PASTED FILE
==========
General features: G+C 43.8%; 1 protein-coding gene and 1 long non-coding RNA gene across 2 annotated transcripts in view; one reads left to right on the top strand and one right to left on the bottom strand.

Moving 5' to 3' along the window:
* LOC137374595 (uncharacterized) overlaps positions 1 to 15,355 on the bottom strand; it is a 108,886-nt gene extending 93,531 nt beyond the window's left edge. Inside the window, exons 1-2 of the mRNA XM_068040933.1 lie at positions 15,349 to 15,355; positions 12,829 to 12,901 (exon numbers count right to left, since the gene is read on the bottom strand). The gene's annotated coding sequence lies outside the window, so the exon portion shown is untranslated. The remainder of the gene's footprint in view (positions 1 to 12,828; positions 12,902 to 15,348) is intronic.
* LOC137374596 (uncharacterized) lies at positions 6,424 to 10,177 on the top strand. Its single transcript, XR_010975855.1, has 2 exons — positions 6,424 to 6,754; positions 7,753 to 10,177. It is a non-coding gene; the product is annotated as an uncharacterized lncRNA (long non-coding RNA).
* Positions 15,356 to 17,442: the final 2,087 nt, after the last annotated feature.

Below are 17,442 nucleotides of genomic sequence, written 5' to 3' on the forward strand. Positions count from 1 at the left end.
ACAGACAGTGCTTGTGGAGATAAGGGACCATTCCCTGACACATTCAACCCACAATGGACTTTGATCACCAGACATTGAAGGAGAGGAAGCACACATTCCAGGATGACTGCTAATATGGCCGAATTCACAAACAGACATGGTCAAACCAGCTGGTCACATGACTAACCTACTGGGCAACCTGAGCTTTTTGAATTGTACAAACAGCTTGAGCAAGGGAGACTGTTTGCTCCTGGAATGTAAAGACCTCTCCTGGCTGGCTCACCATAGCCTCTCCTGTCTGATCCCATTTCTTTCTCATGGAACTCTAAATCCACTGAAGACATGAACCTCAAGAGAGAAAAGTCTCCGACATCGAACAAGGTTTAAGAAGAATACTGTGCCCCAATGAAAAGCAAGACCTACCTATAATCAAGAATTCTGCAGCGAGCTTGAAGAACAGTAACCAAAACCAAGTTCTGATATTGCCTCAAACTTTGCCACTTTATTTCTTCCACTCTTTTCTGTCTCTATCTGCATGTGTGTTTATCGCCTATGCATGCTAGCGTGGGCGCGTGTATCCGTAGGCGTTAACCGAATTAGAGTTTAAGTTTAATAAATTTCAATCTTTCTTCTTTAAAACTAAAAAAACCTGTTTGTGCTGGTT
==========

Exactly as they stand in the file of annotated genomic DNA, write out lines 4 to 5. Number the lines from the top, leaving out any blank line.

* LOC137374596 (uncharacterized) lies at positions 6,424 to 10,177 on the top strand. Its single transcript, XR_010975855.1, has 2 exons — positions 6,424 to 6,754; positions 7,753 to 10,177. It is a non-coding gene; the product is annotated as an uncharacterized lncRNA (long non-coding RNA).
* Positions 15,356 to 17,442: the final 2,087 nt, after the last annotated feature.